When data pays: Alaska provides access to oil, gas drilling data

Ahead of an auction to lease land for energy exploration, the state is combining public information with specialized seismic data to attract prospective bidders.

To attract energy companies  to Alaska's lease sale of large, contiguous acreage blocks in its hydrocarbon basin, officials at the state's Division of Oil and Gas have opened a trove of exploration data, including seismic surveys that had been confidential until recently.

DOG officials compiled data from multiple sources into a single Special Alaska Lease Sale Areas (SALSA) tool  that investors and researchers can use ahead of the sale to better understand the land that’s available, who owns it, its bidding history, what wells are present, which exploration wells had hydrocarbons flow to the surface and details about rock samples taken from those wells.

“There’s a number of different repositories for some fairly complex data, and everybody’s gotten much better at distributing it -- using websites and different tools that you can use -- but it’s still a little confusing,” said Kevin Frank, a petroleum geologist at DOG, part of the Alaska Department of Natural Resources. “The core of our effort here is to bring some focus to where do you look for this stuff, what do you want to ask for.”

Individual agencies such as the Alaska Oil and Gas Conservation Commission, Alaska Division of Geological and Geophysical Surveys and Geologic Materials Center collect the data, and the tool serves as a roadmap to tell users which agency to go to for what data. It also lays out the types of data available for three specific areas: Harrison Bay, which encompasses more than 66,000 acres; Storms, which has about 30,000 acres; and Gwydyr Bay/North Shore, which has 23,000 acres.

“It’s not frictionless access,” Frank said. “What we’re trying to do is reduce the friction to point to what’s germane to these areas that are available in this upcoming sale.”

The tool takes the form of a PDF slideshow rife with maps, images, graphs and links that take users to not only the data, but research on where the data came from and how interested parties can get copies of it. For example, one slide offers a link to a map of the three areas that lets users zoom in to see dots, indicating wells, and polygons, indicating areas. Clicking on a well brings up a pop-up window that tells the its name, the operator’s name, geographic area and depths. Clicking on a polygon brings up a window with information such as name, permit number and the cost of buying the dataset on that area.

That’s because the report, released in July, is also a way for the state to recoup costs it incurred as part of the seismic data-collection process. Completed by exploration companies, the surveys can be released a decade after they were completed, according to a requirement of Alaska’s tax credit program that started in 2003 to promote oil and gas exploration and subsequent development. Under it, the state covered a portion of the costs for the work.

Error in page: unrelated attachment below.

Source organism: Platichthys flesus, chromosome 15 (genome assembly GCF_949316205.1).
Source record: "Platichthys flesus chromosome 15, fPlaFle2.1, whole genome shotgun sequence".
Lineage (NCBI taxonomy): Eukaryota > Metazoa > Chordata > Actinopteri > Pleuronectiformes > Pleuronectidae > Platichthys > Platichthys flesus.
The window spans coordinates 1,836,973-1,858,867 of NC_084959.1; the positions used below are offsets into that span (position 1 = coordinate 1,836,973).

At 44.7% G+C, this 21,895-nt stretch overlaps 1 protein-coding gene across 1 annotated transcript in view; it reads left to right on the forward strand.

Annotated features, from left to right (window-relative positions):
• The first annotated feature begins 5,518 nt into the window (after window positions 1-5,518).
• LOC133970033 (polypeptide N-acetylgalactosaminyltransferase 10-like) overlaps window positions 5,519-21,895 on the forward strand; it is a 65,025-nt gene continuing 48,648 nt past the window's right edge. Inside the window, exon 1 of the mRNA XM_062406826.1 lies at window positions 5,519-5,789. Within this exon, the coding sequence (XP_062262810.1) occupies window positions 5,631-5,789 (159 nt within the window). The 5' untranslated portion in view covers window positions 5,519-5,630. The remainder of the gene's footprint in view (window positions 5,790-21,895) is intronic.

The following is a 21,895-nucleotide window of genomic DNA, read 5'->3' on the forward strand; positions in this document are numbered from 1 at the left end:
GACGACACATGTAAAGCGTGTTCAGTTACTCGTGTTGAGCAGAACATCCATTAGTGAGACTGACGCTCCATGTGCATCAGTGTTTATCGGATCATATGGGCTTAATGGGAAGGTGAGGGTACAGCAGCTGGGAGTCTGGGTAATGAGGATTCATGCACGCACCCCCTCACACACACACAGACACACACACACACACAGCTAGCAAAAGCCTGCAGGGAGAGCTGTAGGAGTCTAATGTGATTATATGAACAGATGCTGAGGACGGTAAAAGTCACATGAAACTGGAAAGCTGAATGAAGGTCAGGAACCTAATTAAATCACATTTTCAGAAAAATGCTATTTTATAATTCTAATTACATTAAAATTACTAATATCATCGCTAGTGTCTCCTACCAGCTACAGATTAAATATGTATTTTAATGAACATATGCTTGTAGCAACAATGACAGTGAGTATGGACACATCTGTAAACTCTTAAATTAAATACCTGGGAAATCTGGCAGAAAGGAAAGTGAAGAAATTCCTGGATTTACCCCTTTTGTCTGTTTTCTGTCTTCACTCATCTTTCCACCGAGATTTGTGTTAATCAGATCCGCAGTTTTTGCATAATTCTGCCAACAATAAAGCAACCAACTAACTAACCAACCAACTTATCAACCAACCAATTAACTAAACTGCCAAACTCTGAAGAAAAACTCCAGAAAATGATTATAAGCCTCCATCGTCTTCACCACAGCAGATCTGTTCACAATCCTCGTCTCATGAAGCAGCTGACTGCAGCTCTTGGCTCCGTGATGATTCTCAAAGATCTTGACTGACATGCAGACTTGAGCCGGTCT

“This tax credit program provided credit for work performed, such as seismic data acquisition, well data, exploration drilling and other things,”  Natural Resources Deputy Commissioner Mark Wiggin said. “It turns out, the state for paid an enormous portion of the work -- somewhere between 45 and 85 percent of every dollar.”

Some of the data is gathered via seismic shoots, in which a high-explosive charge is set off underground and measurements from the resulting ultrasonic sound waves provide clues about where to drill.  

“They’re tens of millions of dollars to shoot these seismic shoots, maybe even up to $100 million for the very biggest,” he added. “If you’re shooting $50 million up to $100 million, the state’s paying $40 [million] to $85 million for a $100 million dataset," he said. "Luckily, there weren’t that many of those.”

The first seismic dataset was created in 2006, so this is the second year the state has been releasing such data, which is sizable. One dataset is 270 terabytes, he said.

“What do we do with the data? We’re state agencies. We’re not oil and gas explorers. We are resource managers and regulators,” Wiggin said. “We were trying to find a way to maximize the benefit of this seismic data, to get it out there.”

The datasets can be delivered in several ways: via FTP, download or printouts, for instance.

To access the SALSA data, prospective users need to know it exists, and they need to know to visit Natural Resources’ website and search for it by name. That’s hugely limiting, said Noel Isama, senior policy analyst at the Sunlight Foundation.